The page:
Second grade teacher Sarah Santiago talks with Prisca Viho during class at Cardinal Charter Academy in Cary, N.C., on Dec. 2, 2015. School leaders want to open a K-12 charter school modeled after Cardinal Charter on the border between Cary and Chatham County. Ethan Hyman ehyman@newsobserver.com
Second grade teacher Sarah Santiago talks with Prisca Viho during class at Cardinal Charter Academy in Cary, N.C., on Dec. 2, 2015. School leaders want to open a K-12 charter school modeled after Cardinal Charter on the border between Cary and Chatham County. Ethan Hyman ehyman@newsobserver.com

Morning Newsletter

New charter school for more than 2,000 students is coming to Cary

By T. Keung Hui

khui@newsobserver.com

November 02, 2017 11:40 AM

UPDATED November 02, 2017 09:34 PM

RALEIGH

A charter school that could become one of the largest in North Carolina won state approval Thursday to open in 2019 in Cary on the border with Chatham County.

The State Board of Education unanimously approved Cardinal Charter Academy West Campus, which plans to educate up to 2,180 students in kindergarten through 12th grade. The new school, modeled after the existing Cardinal Charter Academy in Cary, represents the latest effort by charter school operators to target the fast-growing western Wake County area.

“They’re a big school,” Alex Quigley, chairman of the state Charter Schools Advisory Board, said Thursday. “But given that area, they will be able to fill that school.”

The new 20-acre school would be located at Yates Store and New Hope Church roads in the Weldon Ridge development, pending approval of a rezoning request by the town of Cary. Organizers project nearly three-quarters of the school’s students will come from Wake County and the rest will come from Chatham and Durham counties.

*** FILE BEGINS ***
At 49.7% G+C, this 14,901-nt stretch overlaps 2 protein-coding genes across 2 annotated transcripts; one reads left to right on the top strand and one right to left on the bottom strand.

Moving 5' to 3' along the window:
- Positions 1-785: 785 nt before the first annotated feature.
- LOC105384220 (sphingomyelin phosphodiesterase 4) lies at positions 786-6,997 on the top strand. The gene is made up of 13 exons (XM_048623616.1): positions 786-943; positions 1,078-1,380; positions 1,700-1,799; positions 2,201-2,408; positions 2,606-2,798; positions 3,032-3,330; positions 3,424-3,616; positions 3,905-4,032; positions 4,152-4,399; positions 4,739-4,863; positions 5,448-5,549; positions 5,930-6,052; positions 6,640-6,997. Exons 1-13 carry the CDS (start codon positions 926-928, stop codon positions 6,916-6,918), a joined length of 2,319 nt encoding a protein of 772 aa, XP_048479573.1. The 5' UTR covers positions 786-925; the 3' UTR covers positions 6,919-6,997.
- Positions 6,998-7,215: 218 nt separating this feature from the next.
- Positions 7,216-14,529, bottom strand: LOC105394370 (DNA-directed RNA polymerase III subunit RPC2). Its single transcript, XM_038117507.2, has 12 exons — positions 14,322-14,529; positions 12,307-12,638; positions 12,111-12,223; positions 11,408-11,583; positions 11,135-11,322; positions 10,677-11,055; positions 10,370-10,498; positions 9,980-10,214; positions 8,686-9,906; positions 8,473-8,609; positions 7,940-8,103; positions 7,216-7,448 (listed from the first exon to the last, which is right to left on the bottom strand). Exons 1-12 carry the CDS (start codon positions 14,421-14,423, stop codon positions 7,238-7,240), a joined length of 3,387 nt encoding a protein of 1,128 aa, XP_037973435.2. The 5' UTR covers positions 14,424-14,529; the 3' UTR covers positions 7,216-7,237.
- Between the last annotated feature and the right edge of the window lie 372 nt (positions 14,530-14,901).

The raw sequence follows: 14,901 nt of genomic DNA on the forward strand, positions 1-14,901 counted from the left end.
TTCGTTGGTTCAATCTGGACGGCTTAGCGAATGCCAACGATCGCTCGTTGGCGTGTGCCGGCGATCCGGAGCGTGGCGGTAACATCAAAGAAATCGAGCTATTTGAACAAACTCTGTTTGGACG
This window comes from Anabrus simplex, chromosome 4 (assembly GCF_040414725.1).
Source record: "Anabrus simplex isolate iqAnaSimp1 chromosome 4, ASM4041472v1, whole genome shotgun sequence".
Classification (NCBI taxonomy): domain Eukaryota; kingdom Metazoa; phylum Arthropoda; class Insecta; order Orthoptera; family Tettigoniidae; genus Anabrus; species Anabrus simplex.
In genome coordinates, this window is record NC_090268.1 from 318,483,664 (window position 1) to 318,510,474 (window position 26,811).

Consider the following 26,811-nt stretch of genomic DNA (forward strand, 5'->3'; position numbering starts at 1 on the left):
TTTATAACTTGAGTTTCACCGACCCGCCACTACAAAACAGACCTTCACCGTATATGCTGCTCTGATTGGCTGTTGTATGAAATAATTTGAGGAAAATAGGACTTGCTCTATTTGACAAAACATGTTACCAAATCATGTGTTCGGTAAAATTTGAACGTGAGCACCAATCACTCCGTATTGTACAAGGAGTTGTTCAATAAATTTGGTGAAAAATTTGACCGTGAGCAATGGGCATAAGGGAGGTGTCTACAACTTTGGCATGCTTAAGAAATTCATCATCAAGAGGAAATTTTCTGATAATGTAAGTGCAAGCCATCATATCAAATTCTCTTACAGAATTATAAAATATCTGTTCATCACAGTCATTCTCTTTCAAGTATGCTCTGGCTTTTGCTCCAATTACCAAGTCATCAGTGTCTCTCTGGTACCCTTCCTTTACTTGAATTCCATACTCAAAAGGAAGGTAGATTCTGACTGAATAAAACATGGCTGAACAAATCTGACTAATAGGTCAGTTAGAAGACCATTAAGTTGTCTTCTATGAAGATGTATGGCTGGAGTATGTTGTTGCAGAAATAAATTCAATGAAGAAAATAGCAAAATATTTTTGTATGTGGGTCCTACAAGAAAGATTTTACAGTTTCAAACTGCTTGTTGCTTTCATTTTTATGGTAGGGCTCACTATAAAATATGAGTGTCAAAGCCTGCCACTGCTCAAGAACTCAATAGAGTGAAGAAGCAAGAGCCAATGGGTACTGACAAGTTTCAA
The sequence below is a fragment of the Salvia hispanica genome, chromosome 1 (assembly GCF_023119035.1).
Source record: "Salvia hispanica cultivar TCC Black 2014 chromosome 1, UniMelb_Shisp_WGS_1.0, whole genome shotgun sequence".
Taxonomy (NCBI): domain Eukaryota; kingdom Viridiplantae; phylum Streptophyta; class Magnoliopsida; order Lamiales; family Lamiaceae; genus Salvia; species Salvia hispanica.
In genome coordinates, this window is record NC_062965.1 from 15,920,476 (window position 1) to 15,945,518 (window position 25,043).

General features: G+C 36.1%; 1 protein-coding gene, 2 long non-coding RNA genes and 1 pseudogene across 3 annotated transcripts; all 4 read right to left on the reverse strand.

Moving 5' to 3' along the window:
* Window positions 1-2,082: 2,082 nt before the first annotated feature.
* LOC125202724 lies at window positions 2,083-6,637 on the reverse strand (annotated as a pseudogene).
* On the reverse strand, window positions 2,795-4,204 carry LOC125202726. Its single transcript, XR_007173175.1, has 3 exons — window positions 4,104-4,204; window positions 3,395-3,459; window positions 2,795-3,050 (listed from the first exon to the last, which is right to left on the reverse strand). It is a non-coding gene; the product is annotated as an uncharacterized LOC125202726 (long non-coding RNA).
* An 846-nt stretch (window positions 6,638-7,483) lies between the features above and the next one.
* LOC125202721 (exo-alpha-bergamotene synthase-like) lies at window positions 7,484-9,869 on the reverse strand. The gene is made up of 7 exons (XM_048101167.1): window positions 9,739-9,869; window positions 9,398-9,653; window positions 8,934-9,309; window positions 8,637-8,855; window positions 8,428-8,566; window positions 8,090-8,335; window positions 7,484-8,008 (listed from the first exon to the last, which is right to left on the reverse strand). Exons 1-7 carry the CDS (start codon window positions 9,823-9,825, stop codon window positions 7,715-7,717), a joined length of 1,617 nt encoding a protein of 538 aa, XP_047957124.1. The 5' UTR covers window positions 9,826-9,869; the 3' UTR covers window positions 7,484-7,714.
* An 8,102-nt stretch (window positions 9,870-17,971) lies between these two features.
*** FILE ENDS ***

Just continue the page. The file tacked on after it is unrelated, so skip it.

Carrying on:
Never miss a local story.

Sign up today for unlimited digital access to our website, apps, the digital newspaper and more

The ABCs of Charter Schools

Charter schools are one option in the growing "school choice" movement. Funded by taxpayer money, these schools are growing nationally, though some states have yet to pass related laws. Find out what sets them apart from traditional public and private schools.

Nicole L. Cvetnic McClatchy

Critics say charter schools are targeting the more-affluent families who live in western Wake, where test scores are higher and the percentage of low-income students is lower than the Wake County school district average. Charters are taxpayer-funded public schools that are exempt from some of the regulations that traditional public schools must follow.

But supporters say they’re meeting the need for school choice, citing the long waiting lists for Cardinal Charter and packed parent information sessions.

Cardinal Charter West would be managed by Charter Schools USA, a Florida-based for-profit company that could receive more than $2 million a year from the new school.

The application for the school was filed in September. Group backers submitted a “fast-track” request to get the application heard first.

Normally fast-track requests are for charter schools that want to open the following year. But Cardinal Charter’s new building won’t be ready until 2019. School planners said they needed state approval by Nov. 14 to make sure they could close on acquiring the property.

T. Keung Hui: 919-829-4534, @nckhui